Columbia University Mailman School of Public Health

Meet Tomorrow's Policy Advocates & Researchers: NCCP's 2017 Summer Interns
by Tiffany Thomas Smith, NCCP Communications Consultant

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From left to right: Imani Davis, Renee Wilson-Simmons, Martevia Bledsoe, and Aiyana Porter.

To truly tackle the factors that drive child poverty, it’s important to support knowledge in the field today — and plant seeds for advocacy and insight in the future. That's why NCCP welcomed three undergraduate interns this summer, offering them the chance to explore issues related to reducing health disparities and improving public health opportunities for low-income children and their families.

This summer, NCCP welcomed Aiyana Porter, Imani Davis, and Martevia Bledsoe, each of whom brought a distinct passion and point of view to the center’s work. “They’ve all done an incredible job during their ten-week internship,” said NCCP Director Renée Wilson-Simmons. “and we’re excited to see where their careers take them in the future.”


Aiyana Porter, Williams College, Williamstown, Massachusetts

Aiyana is entering her junior year, majoring in political science and psychology, with a concentration in Africana studies. She is the recipient of Williams’ highly prestigious Stephen H. Tyng Scholarship, which offers a handful of incoming students a financial aid package and summer stipend to encourage career exploration and independent study. Aiyana spent her time at NCCP exploring partnerships with other organizations focused on health equity and prevention, and recommending points of potential collaboration to improve community outcomes.

When asked how her internship influenced her career plans, Aiyana spoke about the importance of quality data in conversations about policy:

“I really liked the holistic approach that NCCP offers, and the tools that are available to regular people and policy makers. And that's where I see myself one day: Translating the needs of regular people to those in power. I want to focus on child poverty but, more specifically, on poverty in brown and black communities. Through my studies, I definitely see that there's a need. [Given what we know about disparities in health access and outcomes,] if any sub-population needs an advocate, it's brown and black children.”

One way that Aiyana is helping to address disparities at Williams College is by supporting other students who, like her, are the first in their family to attend college. “There's something unique about being a first-generation student,” she said. “So many others have legacy.”


Imani Davis, Cornell University, Ithica, New York

A rising junior in the Biology and Society Program, Imani came to NCCP through the Centers for Disease Control and Prevention Summer Public Health Scholars Program.  The program, for undergraduates in their junior and senior year and recent baccalaureate degree students, is designed to increase interest in and knowledge of public health and biomedical science careers.  It includes public health course work; hands-on field experience and immersion in a diverse, economically disadvantaged urban environment; seminars and lectures with public health leaders; and mentoring by faculty members to ensure students' exposure to the breadth and importance of public health as a career option.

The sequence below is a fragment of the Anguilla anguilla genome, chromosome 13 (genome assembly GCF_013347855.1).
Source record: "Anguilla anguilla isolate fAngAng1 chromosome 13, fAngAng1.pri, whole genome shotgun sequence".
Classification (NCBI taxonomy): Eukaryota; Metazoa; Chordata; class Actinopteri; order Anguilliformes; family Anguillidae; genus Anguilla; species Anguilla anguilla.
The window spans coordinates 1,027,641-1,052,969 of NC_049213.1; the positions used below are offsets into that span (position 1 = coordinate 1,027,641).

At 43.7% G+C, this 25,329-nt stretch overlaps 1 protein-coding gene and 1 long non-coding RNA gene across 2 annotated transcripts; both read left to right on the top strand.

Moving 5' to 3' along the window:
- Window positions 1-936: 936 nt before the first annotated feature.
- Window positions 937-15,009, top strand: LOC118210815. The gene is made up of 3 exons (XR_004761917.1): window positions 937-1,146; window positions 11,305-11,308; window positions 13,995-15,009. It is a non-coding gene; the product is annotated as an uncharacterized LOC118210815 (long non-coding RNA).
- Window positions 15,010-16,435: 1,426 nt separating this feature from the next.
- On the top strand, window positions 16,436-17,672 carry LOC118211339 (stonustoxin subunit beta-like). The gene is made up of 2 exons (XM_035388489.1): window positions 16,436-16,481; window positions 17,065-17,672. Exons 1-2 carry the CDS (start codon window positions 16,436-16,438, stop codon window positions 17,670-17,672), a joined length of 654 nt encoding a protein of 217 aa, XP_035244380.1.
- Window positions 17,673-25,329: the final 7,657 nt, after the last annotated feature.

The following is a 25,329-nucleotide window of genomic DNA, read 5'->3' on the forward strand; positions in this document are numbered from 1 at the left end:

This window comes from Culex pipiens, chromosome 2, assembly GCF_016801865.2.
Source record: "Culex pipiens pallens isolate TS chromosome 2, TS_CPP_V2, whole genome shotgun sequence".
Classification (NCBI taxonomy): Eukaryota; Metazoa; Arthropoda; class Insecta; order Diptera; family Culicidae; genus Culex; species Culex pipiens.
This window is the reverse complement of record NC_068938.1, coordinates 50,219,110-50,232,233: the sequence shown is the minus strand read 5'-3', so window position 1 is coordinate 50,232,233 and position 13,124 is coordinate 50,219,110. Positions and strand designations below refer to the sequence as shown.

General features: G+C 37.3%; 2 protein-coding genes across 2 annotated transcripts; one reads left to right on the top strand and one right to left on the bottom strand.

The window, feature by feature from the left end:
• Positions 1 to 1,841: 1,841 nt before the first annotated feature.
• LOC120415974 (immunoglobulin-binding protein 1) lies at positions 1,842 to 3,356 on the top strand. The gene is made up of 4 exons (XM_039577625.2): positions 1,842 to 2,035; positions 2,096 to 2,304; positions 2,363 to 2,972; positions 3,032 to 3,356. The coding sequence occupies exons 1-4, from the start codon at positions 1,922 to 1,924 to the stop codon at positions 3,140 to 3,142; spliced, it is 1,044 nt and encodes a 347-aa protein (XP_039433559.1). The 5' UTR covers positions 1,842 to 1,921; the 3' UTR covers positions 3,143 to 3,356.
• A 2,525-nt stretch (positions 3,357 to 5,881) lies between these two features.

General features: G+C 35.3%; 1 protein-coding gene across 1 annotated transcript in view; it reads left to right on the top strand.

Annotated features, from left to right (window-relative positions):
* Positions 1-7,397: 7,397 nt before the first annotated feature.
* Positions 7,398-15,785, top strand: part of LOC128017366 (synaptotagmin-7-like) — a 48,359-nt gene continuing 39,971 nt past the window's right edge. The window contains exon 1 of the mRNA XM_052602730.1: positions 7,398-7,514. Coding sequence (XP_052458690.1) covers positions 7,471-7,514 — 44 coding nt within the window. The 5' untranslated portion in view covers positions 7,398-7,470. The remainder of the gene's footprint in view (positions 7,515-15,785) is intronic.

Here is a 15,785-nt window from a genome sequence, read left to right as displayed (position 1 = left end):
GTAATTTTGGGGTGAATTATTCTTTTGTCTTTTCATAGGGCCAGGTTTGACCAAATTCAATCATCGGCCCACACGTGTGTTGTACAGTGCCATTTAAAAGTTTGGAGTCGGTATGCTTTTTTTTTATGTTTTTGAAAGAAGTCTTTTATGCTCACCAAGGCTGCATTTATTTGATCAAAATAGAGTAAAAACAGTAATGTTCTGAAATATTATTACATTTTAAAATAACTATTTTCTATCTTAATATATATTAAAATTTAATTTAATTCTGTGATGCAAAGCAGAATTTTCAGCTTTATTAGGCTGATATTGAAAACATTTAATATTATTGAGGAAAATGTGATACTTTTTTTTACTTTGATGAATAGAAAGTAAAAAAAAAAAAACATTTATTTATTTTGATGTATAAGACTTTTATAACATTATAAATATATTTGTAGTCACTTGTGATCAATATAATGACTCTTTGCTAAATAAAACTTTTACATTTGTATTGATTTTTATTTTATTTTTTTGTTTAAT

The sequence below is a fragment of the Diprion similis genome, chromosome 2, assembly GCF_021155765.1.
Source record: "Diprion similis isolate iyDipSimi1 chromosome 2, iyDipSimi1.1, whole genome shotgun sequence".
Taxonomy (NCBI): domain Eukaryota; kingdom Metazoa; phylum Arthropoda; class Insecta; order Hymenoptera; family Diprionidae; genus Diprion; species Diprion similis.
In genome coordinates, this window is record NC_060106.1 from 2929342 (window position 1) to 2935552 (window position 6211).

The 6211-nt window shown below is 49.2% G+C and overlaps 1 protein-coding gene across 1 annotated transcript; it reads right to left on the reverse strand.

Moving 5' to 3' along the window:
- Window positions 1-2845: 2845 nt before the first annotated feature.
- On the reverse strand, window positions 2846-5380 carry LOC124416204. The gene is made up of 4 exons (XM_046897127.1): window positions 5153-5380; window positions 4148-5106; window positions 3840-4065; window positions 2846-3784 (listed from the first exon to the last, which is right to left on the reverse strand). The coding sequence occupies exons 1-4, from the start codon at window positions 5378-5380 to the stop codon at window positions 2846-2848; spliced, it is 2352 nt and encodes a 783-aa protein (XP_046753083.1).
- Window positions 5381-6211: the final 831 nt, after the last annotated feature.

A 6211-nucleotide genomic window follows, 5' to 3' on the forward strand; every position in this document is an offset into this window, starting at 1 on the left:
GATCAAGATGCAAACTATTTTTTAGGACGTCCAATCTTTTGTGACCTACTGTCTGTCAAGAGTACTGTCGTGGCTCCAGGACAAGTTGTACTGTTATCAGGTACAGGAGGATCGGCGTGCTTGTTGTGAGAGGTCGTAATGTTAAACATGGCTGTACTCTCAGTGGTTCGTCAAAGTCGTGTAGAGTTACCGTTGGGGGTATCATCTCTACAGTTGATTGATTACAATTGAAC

Imani is minoring in policy analysis and management, and spent her time at NCCP helping to advance the center's recent focus on the resiliency of low-income parents. She said this work resonated with her and has helped cement her interest in a career in health policy:

“I want to do what I can to help relieve disparities. I haven't figured out what I want to do in my career, but growing up in Akron, I've seen disparities, and I have an interest in women's and children's health. Being here at NCCP has affirmed that health policy is something I'm interested in. I haven't quite figured out if research in general is something I'd like to do, but I definitely appreciate getting these skills.”

Imani is looking forward to applying what she has learned next summer when she studies abroad through her global health studies program.


Martevia Bledsoe, University of Alabama at Birmingham

Martevia graduated this past spring with a B.S. in public health and a minor in medical sociology. She was also a participant in the CDC Summer Public Health Scholars Program, which requires that each student conduct a research project that addresses a public health challenge or intervention.  At the conclusion of the program, each student delivers an oral presentation and submits a final paper on his or her topic. Martevia worked with NCCP’s Family Economic Security unit, examining the effects of state and federal family leave and pregnancy policies on maternal and child outcomes.

Martevia said that her project illuminated issues that she hadn't realized were barriers for low-income mothers:

“I've never taken the time to think about how parental leave affects families. I never thought about it as a health disparity. It's one of those things that's in your face, but you don't realize it. For some of these families, the choice is literally ‘If you stay out of work with your baby, you don't eat.’ In my undergraduate program, my concentration was global health studies, so I've looked at these issues in a very broad way. But this work was way more practical and real world.”

Now that her internship is complete, Martevia is planning to enter the workforce and study for her graduate entrance exam so that she can pursue a master’s degree in public health at Emory University.

“Special thanks go to the NCCP staff who worked closely with these talented and committed young people,” said Dr. Wilson-Simmons. “We’ll continue to follow their careers, watching them develop with great interest and extremely high expectations.”